Masters primer: ‘Masters Lite’ has us grateful this time around; Tuesday’s TV, online info

AUGUSTA, Ga. — It’s thrilling for golf fans everywhere to have the Masters back in April, until COVID-19 the tournament’s ancestral home since 1935.

That was the year of Gene Sarazen’s “shot heard round the world,” the double eagle at 15 (an albatross for golf purists) to help him win in a playoff. The only things that interrupted that streak were World War II and a worldwide pandemic.

The scientists and doctors are still on edge, but there are signs our world is starting to return to normal. This Masters in April is one of those signs.

But there is another side to that promising coin. The signs that we aren’t all the way back yet. This Masters is one of those signs, too.

Golf Digest’s Tod Leonard wrote that this 2021 edition is “Masters Lite.” It is an apt description. Last year we got the stripped down, fat-free, alternate autumn version of the Masters, with no fans and not one bloomin’ blooming azalea.

This year the patrons are back. A representative minority, anyway. Not that the folks who rule the Masters ever tell us what the turnstile count is, but word on the fairway is there are going to be 12,000-15,000 in attendance each day. That’s from the normal estimate of 40,000-50,000 per day.

There is no Par-3 contest Wednesday. The gorgeous little nine-hole course arranged around two ponds is sitting idle over there on the east side of the campus without even a “College Game Day” set to adorn it. Because there are fewer fans there are no grandstands, the giant green sentinels that typically provide backdrops to Amen Corner and bracket the “Try to hit me in two, I dare you” 15th green. It was strange indeed Monday to stand in the spot where the observation stand is behind the Sarazen Bridge at 15 and be able to see the stone wall from its back side.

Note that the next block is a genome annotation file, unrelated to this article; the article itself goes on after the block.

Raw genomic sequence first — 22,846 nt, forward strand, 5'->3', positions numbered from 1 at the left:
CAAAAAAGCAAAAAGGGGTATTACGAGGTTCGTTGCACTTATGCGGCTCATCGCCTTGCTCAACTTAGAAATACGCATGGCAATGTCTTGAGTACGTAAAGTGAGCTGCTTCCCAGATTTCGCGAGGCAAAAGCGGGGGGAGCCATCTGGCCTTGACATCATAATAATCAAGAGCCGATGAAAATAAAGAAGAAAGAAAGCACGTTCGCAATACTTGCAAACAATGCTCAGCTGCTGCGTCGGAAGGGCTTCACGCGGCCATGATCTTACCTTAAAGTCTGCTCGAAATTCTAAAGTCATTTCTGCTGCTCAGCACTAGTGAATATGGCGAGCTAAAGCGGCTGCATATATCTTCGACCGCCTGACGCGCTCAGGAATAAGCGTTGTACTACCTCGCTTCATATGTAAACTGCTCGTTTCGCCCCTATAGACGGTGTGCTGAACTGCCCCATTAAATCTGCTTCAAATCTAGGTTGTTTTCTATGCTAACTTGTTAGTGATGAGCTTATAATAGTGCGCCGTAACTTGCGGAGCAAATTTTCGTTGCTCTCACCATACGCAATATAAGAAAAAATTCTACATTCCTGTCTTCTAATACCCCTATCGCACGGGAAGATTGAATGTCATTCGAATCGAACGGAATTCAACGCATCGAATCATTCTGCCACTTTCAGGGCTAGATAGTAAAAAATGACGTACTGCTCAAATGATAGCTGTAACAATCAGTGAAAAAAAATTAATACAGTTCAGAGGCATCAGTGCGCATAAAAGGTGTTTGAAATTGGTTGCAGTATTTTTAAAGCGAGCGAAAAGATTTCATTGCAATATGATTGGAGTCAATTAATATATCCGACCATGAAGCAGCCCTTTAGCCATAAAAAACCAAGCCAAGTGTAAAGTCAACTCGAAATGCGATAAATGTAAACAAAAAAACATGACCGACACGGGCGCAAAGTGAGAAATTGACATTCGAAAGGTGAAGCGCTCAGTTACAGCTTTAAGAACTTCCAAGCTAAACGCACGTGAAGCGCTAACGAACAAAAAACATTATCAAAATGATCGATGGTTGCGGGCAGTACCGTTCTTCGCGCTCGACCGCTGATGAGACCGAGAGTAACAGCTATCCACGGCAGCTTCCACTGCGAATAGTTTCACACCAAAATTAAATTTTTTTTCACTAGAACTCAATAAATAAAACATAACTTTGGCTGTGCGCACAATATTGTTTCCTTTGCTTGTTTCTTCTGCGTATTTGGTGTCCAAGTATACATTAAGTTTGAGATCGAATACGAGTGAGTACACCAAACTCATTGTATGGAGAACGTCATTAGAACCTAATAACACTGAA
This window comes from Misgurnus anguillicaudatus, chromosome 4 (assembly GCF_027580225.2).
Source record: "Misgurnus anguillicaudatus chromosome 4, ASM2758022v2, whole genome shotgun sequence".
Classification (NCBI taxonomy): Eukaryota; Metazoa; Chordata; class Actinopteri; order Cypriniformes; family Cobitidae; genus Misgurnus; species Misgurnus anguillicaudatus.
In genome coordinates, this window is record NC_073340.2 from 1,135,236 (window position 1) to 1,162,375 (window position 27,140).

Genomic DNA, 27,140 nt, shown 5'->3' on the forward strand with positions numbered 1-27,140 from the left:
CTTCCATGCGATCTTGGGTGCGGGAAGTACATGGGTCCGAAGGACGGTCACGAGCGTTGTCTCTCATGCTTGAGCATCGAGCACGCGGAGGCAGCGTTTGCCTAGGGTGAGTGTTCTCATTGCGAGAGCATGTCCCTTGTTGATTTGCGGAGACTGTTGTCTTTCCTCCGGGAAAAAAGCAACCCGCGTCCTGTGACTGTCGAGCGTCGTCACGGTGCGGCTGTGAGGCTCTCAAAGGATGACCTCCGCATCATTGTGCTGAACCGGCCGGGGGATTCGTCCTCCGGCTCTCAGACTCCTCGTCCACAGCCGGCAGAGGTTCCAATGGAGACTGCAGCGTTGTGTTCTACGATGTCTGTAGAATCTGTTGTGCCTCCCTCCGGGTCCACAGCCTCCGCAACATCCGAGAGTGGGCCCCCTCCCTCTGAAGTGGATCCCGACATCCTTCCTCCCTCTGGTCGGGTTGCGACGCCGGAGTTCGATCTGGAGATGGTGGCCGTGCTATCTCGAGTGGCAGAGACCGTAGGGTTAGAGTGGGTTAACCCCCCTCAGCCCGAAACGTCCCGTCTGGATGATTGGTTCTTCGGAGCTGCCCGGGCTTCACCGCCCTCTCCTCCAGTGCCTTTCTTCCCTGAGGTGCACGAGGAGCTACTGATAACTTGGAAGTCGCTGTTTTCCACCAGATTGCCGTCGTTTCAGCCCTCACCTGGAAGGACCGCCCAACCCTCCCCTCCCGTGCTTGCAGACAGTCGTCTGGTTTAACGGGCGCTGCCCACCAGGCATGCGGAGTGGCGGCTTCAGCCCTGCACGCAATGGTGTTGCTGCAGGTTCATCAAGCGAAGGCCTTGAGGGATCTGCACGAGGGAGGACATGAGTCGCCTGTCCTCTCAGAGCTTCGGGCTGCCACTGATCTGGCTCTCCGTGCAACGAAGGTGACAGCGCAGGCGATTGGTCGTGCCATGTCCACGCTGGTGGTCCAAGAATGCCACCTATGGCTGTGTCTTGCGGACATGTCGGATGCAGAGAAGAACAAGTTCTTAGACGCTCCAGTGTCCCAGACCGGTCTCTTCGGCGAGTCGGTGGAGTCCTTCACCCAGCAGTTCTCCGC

There are good points to the thinner galleries, I must admit. I didn’t know there was a huge mound behind the 12th tee box, or behind the eighth green. Both are usually covered up by the observation stands. Less traffic, on the roads leading to the course and to get into the massive gift shop by the main entrance off the first fairway aren’t in themselves disappointing.

And as for the azaleas, the famous flowers at first peek seem to be in thinner numbers as well. On a floral scale of 1 to 10 — with 1 being my swampy back yard and 10 being the Tournament of Roses parade — I’d give them a 7. The flowers always seem to build to full bloom as Masters week goes on (and no, I don’t believe they ice the plants) so hopefully we’re heading toward a 9.

If we should have learned anything during this past pandemic year that still wants to hold us in its grip it is to be grateful for the things we have long taken for granted. Good health. Our loved ones. The sporting events so many of us hold so dear.

We’ll take the lite version of something like the Masters for now. As we’ve painfully learned, it’s much better than nothing at all.


8 a.m. — Masters On The Range: CBS Sports Network,

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